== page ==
One of the consequences of the business and social disruption of 2020 has been the significant lift in cybersecurity risks, as malicious actors have sought to capitalise on individuals working from home and networks increasingly cloud-orientated. As noted by the Australian government in March: “Since early March 2020, there has been a significant increase in COVID-19 themed malicious cyber activity across Australia,” and these threats, along with the ongoing push towards cyber-readiness for Australian businesses, led the government to announce a $1.35 billion Cyber Enhanced Situational Awareness and Response package.
This is an issue that is of great interest at the board level of organisations, and CIOs need to have answers. As noted in a report on the escalating cybersecurity threat, the Institute of Company Directors of Australia wrote “The fourth edition of the ASX Corporate Governance Council’s Corporate Governance Principles and Recommendations highlights the requirement for directors to regularly assess the skills, knowledge and experience required to deal with new and emerging business and governance issues. Cybersecurity should be one of these key issues.
“Boards do not necessarily need to include IT professionals among their ranks, but as a consequence of the accelerating frequency of cyber-attacks and cybercrime, directors need greater depth of understanding of these risks.”
What CIOs need to be able to answer
One of the most common vectors for an attack on the enterprise is via the individual, with phishing and social engineering techniques being used to obtain passwords and “legitimate” access to a network.
At the same time, a key priority for CIOs and IT in 2020 has been one of flexibility and enablement – how can they open the network to allow remote access, and what can be shifted to cloud-based environments? This has resulted in a massive expansion of the “surface area” of most enterprises, and that too has added to the IT risk that organisations need answers to.
Standard solutions around security are not adequate – a firewall doesn’t provide protection if the malicious actor already has access, and the explosion of threats has made reactive solutions, like anti-viruses, inefficient. On the other hand, if security is too tight and cumbersome, then the CIO and IT team run the risk of employees looking for less restrictive solutions to do their work, and in circumventing the security, open that data to a great deal of risk over insecure public cloud services.
The solution isn’t necessarily obvious. According to an Oracle and KPMG Cloud Threat report, 78 per cent of organisations use more than 50 cybersecurity products to protect the environment, so it can be difficult to narrow down exactly where the solution to this pressing challenge might be. However, many security teams will find their answers from taking a new look at the Identity and Access Management (IAM) systems that the enterprise is using.
The benefits of efficient IAM to the modern enterprise
A zero-trust approach to each device is a necessary answer to the proliferation of BYOD devices and the decline of the physical perimeter. At the same time, the user experience needs to be efficient. Employees can’t waste time resetting one of the dozens of passwords that they need for the various applications in the environment. The customer certainly shouldn’t need to wait for an employee to work out how to login to a CRM system or similar to access their data. And, critically, as far as the CEO and board is concerned, accountability needs to be high – the CIO needs to be able to demonstrate clearly defined processes around access and how changes to access (when new people are brought on or existing employees leave) is handled. Furthermore, there needs to be clear audit trails to support governance requirements.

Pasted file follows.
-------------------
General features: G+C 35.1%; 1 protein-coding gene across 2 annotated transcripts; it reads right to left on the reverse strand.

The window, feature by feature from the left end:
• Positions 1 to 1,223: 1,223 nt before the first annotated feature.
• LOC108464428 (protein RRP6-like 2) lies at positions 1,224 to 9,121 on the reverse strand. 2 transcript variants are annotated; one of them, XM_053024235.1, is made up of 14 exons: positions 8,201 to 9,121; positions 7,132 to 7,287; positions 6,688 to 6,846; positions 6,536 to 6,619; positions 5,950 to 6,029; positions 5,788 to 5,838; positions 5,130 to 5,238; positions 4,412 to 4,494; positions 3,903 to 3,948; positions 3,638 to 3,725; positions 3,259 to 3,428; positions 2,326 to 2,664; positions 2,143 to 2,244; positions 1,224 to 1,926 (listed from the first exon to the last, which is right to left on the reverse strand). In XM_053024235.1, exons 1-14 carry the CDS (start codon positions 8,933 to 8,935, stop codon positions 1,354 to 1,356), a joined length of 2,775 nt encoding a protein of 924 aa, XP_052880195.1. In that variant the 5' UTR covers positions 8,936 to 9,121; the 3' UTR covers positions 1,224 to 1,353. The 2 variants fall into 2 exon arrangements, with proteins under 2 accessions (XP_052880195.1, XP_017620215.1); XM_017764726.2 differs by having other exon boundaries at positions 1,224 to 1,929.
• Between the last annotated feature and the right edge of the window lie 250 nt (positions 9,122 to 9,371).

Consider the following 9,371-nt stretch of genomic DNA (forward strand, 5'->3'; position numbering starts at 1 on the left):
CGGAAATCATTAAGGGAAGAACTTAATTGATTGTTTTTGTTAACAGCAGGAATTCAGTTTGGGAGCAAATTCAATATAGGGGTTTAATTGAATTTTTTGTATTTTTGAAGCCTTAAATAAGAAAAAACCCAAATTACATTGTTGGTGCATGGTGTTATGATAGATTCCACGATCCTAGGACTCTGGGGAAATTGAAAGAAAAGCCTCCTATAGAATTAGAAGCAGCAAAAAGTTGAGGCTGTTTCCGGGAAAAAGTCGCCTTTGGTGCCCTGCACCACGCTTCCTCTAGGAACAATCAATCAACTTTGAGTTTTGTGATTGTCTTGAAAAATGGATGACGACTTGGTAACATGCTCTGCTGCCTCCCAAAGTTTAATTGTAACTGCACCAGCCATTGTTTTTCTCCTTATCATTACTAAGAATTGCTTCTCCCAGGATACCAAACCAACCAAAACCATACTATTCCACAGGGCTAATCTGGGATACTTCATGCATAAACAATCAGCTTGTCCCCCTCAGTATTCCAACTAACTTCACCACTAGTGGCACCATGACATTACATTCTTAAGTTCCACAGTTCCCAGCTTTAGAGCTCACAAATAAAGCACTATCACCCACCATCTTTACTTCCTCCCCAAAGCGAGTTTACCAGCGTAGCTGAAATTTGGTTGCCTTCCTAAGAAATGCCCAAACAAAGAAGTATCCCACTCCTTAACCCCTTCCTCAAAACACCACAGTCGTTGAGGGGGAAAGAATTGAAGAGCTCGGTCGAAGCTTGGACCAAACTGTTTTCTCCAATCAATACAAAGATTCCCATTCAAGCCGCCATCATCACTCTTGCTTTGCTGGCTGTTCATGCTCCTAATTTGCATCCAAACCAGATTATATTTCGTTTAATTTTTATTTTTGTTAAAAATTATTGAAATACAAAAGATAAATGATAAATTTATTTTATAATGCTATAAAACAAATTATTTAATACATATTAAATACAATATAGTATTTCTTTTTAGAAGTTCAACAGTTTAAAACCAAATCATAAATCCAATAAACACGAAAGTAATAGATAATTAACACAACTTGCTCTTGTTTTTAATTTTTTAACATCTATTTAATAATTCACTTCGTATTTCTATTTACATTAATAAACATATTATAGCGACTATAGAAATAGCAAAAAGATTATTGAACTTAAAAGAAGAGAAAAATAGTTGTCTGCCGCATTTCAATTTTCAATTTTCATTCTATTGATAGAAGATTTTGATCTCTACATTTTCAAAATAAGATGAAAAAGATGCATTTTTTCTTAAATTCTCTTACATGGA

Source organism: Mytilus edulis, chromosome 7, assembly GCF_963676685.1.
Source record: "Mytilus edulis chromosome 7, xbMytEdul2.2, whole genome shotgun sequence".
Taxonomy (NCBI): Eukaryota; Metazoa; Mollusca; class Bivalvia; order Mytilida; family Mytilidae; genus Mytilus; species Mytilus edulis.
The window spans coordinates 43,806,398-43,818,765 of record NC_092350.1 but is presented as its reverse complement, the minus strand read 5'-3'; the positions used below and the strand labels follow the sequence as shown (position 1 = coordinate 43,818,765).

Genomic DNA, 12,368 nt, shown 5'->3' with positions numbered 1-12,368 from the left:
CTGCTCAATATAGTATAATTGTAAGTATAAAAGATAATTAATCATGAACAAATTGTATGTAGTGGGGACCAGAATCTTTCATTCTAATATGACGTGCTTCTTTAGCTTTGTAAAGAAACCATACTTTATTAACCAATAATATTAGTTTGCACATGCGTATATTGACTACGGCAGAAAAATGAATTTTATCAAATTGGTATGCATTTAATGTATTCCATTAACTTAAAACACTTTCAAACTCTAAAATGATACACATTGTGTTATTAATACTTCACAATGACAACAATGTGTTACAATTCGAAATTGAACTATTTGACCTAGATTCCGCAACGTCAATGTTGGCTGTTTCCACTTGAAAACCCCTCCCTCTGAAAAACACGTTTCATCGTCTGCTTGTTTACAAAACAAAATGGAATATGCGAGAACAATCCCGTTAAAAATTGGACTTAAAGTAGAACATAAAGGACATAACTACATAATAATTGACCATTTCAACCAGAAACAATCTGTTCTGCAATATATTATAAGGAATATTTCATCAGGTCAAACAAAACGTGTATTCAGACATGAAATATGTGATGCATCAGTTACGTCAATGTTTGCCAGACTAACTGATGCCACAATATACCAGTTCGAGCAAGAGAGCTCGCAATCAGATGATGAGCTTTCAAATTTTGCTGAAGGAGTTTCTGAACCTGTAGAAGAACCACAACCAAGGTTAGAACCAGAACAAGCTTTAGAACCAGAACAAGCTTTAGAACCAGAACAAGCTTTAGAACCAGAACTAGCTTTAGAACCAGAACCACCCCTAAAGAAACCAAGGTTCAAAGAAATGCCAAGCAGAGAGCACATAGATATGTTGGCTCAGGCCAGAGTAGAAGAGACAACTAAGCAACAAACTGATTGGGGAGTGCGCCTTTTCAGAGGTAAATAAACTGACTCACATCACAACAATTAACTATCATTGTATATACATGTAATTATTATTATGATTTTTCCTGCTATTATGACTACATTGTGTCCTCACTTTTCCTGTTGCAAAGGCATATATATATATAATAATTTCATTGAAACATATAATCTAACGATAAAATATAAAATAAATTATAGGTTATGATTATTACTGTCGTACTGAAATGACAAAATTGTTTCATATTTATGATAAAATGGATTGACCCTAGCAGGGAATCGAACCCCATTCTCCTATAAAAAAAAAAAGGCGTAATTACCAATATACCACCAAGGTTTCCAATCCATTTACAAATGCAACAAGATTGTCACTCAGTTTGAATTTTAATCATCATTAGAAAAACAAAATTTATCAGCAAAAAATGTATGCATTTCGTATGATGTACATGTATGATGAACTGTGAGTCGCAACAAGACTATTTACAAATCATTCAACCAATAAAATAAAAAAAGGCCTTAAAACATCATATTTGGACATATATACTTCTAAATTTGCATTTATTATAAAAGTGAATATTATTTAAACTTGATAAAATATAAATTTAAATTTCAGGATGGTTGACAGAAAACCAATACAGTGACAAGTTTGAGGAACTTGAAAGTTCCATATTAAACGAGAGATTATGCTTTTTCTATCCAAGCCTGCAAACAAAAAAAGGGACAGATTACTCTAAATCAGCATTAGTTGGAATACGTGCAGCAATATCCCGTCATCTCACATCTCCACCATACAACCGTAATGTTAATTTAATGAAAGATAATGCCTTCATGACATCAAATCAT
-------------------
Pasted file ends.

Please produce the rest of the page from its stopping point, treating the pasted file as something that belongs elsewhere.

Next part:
A well-designed and implemented IAM solution will address all these challenges, and offer the CIO a number of other cybersecurity benefits, including:
- Automation and systematic implementation to reduce the risk of human error.
- Security across all operating system environments, regardless of set-up – an IAM solution should apply to Android, iPhone, as well as Windows, Mac, and Linux environments.
- Multi-factor authentication, giving control of login validation to the employee based on their needs and preferences, such as phone calls, text messages, or mobile app notifications.
- The potential for physical tokens, including biometric measures like facial, fingerprint and voice recognition. This mitigates against the risk of “unauthorised mobile porting,” whereby a hacker tricks a phone company into transferring a target’s mobile account to a new sim so they can access the SMS-based two-factor authentication.
Security is a governance concern, and company directors have noticed that COVID-19 has escalated the risk profile of IT security to extreme levels. CIOs will be called on to provide highly accountable solutions that put the users, rather than the network, devices or “perimeter” at the centre of the security strategy. For many CIOs, improving the use of IAM will address the concerns that their board have while enabling the organisation to work in the way that modern conditions demand.
For more information on IAM and how it is addressing the security challenges of the modern enterprise, click here to download the whitepaper.